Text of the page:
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    Governance & Smørrebrød – Best Practice Discussions in Copenhagen

    by Richard Tyszkiewicz & Aline Reichenberg Gustafsson, CFA

    As the world of investing grapples with a deluge of environmental and social considerations that necessitate tracking, managing, and disclosure, is governance at risk of being overshadowed? The venerable ‘G’ in ESG has, after all, been part of good investment practice long before its ‘E’ and ‘S’ companions. Fundamental stock pickers have always sought out companies with not just quality management but also the reassuring presence of sound governance structures, practices, and incentives.

     

    In a quest to navigate the ever-evolving landscape of governance within this intricate ESG framework, NordSIP brought together an exclusive gathering of Danish institutional investors in Copenhagen. They convened to exchange insights and perspectives with two seasoned industry experts from both the United States and the United Kingdom. Ashley Hamilton Claxton, Head of Responsible Investment at Royal London Asset Management, and Rob Hardy, Corporate Governance Director at Capital Group illustrated some of the challenges they have faced with the help of recent case studies. The closed session was held under the Chatham House Rule, allowing for a full and free exchange of views. This article aims to provide an overview of the key points discussed during the workshop.

    A fine balance

    Effective stewardship is an intricate and resource-intensive practice that requires a delicate touch. Engaging with companies serves as a valuable complement to existing research, offering an opportunity to gain deeper insights into a company’s activities. It can also serve as a conduit for attempting to influence a company’s behaviour, policies, and practices. To achieve this objective, it is crucial to strike the right balance between engagement, escalation, and activism, all while maintaining transparent communication with company management.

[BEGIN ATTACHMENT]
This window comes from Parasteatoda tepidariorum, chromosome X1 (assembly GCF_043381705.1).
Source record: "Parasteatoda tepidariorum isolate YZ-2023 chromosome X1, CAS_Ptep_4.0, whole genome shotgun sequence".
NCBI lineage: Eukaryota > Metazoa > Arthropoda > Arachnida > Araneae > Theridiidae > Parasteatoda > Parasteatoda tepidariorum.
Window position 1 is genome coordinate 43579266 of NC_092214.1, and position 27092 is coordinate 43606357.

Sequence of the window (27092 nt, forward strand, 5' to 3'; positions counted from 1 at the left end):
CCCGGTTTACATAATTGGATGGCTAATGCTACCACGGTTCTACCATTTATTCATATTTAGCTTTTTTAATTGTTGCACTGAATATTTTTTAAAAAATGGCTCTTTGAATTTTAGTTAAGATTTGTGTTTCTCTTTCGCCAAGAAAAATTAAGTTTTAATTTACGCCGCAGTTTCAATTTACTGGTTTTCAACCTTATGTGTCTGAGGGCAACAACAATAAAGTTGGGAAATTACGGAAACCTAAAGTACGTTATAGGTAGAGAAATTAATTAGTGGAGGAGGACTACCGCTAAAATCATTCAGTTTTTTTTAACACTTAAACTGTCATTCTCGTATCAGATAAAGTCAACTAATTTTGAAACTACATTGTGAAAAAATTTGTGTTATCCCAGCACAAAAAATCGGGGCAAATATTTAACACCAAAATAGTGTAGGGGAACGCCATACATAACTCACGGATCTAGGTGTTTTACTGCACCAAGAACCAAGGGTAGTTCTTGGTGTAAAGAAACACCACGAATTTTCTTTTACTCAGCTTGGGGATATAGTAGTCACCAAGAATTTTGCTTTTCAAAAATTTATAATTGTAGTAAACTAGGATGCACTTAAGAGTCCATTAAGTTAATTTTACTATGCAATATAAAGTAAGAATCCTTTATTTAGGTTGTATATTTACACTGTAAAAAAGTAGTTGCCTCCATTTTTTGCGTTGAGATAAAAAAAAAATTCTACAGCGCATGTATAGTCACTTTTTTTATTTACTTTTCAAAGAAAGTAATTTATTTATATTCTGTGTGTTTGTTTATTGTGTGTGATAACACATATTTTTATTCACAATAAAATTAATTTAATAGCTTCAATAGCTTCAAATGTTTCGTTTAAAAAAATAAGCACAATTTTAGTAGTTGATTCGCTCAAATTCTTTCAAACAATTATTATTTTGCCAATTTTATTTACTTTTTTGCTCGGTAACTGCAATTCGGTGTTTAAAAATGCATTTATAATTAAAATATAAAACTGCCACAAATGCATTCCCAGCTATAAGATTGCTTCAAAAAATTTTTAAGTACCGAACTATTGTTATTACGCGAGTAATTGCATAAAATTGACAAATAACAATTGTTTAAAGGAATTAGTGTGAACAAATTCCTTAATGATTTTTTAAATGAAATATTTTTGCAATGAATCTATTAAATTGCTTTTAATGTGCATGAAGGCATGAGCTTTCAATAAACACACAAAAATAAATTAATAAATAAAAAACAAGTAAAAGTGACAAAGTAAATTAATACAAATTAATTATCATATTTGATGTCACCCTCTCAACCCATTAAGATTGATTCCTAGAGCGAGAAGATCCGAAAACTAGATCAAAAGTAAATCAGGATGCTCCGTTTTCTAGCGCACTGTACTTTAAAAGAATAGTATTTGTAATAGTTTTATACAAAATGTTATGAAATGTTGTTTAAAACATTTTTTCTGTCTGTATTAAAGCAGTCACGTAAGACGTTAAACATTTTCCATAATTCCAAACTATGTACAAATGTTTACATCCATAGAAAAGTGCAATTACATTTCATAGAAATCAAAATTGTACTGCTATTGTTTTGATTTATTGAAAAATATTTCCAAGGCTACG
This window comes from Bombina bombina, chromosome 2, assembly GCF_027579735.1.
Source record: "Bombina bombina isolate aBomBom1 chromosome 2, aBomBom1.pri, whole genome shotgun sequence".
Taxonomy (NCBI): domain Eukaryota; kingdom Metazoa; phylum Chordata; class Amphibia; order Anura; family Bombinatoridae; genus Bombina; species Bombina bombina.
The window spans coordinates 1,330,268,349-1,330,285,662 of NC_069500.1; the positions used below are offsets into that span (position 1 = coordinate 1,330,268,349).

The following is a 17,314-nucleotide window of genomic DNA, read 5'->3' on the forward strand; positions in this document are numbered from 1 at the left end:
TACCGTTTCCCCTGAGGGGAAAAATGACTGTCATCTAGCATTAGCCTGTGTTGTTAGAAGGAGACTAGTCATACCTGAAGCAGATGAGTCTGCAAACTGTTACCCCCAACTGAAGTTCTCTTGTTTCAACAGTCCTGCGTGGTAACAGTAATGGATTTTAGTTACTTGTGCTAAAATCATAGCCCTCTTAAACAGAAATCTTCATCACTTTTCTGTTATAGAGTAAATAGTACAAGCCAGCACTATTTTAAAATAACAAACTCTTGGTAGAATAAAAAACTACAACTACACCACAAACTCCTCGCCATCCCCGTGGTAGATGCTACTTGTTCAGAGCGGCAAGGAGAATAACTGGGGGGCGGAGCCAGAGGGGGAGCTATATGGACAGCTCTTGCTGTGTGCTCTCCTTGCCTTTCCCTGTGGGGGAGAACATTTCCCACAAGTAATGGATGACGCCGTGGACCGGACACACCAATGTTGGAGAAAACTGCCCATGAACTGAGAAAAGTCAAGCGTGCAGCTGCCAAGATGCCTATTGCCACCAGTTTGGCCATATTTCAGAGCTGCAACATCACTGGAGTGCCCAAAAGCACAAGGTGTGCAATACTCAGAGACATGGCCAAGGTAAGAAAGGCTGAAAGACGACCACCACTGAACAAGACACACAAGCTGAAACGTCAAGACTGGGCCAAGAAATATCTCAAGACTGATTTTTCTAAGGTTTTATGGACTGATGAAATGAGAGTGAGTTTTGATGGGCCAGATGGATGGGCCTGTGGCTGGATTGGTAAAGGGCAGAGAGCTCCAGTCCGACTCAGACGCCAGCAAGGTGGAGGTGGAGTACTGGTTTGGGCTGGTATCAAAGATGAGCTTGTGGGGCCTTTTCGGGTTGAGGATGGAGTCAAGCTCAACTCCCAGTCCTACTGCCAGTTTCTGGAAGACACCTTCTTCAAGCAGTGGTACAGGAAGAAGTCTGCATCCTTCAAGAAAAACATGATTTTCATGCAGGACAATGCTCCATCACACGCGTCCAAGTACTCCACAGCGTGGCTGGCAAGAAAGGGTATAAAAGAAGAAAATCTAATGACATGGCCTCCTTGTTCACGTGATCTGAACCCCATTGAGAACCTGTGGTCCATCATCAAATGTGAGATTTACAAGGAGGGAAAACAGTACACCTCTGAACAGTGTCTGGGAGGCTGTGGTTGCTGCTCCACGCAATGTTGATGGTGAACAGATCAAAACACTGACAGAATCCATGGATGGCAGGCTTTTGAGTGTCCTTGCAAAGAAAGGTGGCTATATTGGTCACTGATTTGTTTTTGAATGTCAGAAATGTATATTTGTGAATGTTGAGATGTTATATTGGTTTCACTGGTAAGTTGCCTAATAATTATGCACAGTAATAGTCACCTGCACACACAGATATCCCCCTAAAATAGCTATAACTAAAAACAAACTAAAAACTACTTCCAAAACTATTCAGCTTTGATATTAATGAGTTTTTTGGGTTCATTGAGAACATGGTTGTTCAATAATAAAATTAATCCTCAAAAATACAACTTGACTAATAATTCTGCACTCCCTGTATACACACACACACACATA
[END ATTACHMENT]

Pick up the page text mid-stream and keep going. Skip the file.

In the first case study discussed during the session, a long-standing equity holding prompted a series of engagements when the energy sector company rolled back on its emissions targets. These engagements were supported by letters addressed to the CEO, containing thorough explanations of the shareholder’s stance and explicit voting intentions. The voting strategy employed included a “warning shot across the bows” in the form of abstentions on select critical points. Abstention, in this context, is regarded as a means of sending a powerful message to the company’s leadership while affording them an opportunity to rectify the situation.

    Feedback essential to progress

    An essential element of engagement involves the process of providing feedback to investee companies concerning negative voting outcomes or abstentions, which can often demand substantial time and effort. In certain cases, it may prove beneficial to enlist the services of third-party proxy advisers to send letters to company management on behalf of the shareholder, rather than committing internal resources to this task. The managers participating in the discussion emphasized the effectiveness and cost-efficiency of this approach.

    The workshop also delved into the strategic course of action to adopt when escalation efforts fail to trigger positive change. This entails a comprehensive examination of the transition plans and activities of all key players within a sector. Notably, it was mentioned that few US-based energy firms possess credible transition plans, and there is little to distinguish their European counterparts, many of which are on watchlists due to perceived weaknesses in their climate strategies. The consensus that emerged underscored the superiority of engagement over divestment in the medium term, particularly for funds with a focus on transition. Maintaining open channels of communication with investee company management and delivering detailed feedback on specific votes remains the cornerstone of effective engagement.

    Why ‘G’ Should Precede ‘E’ and ‘S’

    A second case study explored investor concerns surrounding the composition and structure of an investee company’s board. Environmental and social issues can often serve as symptoms of underlying governance problems. Therefore, a myopic focus on eradicating the ‘E’ and ‘S’ red flags might miss the fundamental issue, which is whether these problems stem from board-level weaknesses.